command of his cousin, Sir Richard Grenville, and in immediate charge of Sir
Ralph Lane (q. v.), who soon quarreled with Grenville. The latter, after
landing the colony at Roanoke island in July, sailed for England on 25 Aug.,
promising to return the next Easter. But misfortunes befell the colonists ;
they became disheartened, and in July, 1586, despairing of Grenville's return,
went to England in one of Sir Francis Drake's vessels, that commander having
passed the settlement on his way from his expedition against Santo Domingo,
Carthagena, and St. Augustine. The fruit of this settlement was little more
than a carefully prepared description of the country by Thomas Hariot ;
illustrations in watercolors by the artist, John White, of its inhabitants,
productions, animals, and birds ; and the introduction into Great Britain of
tobacco and potatoes, the latter being first planted in Ireland on Ralegh's
estate. Soon after the departure of the colonists with Lane, a ship arrived
with supplies from Ralegh, and a few days afterward Grenville returned to
Roanoke island with three ships, well provisioned, but, finding that the
colonists had all left, went back to England, leaving fifteen men and supplies
sufficient to last them two years. Meanwhile Ralegh had been appointed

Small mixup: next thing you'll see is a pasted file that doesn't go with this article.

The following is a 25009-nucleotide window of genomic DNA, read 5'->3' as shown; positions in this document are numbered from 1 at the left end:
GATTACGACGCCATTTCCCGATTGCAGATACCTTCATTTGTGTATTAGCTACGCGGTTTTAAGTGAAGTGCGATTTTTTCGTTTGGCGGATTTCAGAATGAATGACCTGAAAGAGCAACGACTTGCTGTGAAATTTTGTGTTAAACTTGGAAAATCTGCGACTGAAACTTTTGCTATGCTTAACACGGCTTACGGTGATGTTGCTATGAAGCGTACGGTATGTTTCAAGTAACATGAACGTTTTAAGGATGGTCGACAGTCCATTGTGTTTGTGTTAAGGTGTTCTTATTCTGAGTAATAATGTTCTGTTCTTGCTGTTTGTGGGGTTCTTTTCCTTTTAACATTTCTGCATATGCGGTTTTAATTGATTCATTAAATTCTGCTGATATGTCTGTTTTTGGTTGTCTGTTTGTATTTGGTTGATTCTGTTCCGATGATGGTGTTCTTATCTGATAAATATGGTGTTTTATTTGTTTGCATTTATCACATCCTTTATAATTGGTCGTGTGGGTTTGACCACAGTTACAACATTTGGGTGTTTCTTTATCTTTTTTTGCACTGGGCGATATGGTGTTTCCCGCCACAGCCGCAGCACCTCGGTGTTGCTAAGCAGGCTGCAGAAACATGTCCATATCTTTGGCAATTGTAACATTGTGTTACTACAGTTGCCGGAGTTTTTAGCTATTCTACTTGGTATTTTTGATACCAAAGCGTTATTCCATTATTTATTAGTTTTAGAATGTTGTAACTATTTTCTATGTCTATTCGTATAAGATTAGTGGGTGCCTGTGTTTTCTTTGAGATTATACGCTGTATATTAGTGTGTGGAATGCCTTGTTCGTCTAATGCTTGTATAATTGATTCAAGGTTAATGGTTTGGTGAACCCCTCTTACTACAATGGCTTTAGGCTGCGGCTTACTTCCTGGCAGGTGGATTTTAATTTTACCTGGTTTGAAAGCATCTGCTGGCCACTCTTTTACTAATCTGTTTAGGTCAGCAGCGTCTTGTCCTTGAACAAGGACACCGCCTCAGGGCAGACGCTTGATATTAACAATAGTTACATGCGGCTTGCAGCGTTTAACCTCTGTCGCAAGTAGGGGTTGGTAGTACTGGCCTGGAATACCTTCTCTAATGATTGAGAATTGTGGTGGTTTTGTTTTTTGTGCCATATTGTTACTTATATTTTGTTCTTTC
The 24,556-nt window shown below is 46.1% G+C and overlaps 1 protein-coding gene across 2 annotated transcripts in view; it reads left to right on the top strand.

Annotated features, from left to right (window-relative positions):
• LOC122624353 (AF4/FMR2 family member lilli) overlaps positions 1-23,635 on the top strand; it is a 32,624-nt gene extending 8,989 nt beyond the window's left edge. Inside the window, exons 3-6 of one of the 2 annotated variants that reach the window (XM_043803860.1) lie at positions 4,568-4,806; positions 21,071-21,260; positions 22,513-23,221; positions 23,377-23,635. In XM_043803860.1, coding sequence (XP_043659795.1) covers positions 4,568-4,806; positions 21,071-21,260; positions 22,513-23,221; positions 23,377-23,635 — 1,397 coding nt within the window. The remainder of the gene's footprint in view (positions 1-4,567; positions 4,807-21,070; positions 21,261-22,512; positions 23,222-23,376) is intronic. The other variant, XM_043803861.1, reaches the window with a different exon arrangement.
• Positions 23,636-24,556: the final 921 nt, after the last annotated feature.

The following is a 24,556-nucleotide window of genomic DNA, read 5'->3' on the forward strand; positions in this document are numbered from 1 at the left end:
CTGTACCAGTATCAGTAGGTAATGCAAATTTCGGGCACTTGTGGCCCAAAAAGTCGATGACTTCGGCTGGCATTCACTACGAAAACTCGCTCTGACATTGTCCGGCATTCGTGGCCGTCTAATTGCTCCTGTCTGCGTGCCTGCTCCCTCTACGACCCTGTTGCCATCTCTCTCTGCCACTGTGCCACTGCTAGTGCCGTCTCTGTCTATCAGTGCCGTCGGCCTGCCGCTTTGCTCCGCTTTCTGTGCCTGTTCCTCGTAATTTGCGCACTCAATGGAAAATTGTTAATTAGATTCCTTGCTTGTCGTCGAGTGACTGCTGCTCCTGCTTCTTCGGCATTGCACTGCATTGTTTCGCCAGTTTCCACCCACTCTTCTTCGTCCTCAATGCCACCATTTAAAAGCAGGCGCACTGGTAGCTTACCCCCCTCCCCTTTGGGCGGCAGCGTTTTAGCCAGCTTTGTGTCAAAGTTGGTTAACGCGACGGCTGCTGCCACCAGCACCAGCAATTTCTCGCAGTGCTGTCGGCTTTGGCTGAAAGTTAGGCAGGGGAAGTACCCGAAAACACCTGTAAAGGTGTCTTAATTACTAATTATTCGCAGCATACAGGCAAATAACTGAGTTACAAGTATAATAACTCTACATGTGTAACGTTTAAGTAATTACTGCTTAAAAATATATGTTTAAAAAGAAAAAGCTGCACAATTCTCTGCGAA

seneschal of Devon and Cornwall, and lord warden of the stannaries, and had
obtained a grant of 12,000 acres of forfeited land in Ireland.
His favor in court
continued to increase, but he was hated by a large faction. He now determined
to found an agricultural state, and in April, 1587, dispatched a body of
emigrants to make a settlement on Chesapeake bay. He granted them a charter of
incorporation and appointed a municipal government for the city of Ralegh,
intrusting the administration to John White, with twelve assistants. They
founded their city, not on the bay, but on the site of the former settlement
on Roanoke island, and when their ships returned, Gov. White went home to
hasten reinforcements. But the fleet that Ralegh fitted out for the colony's
relief was impressed by the government for the war with Spain. White, with
Ralegh's aid, subsequently succeeded in sailing with two vessels that fell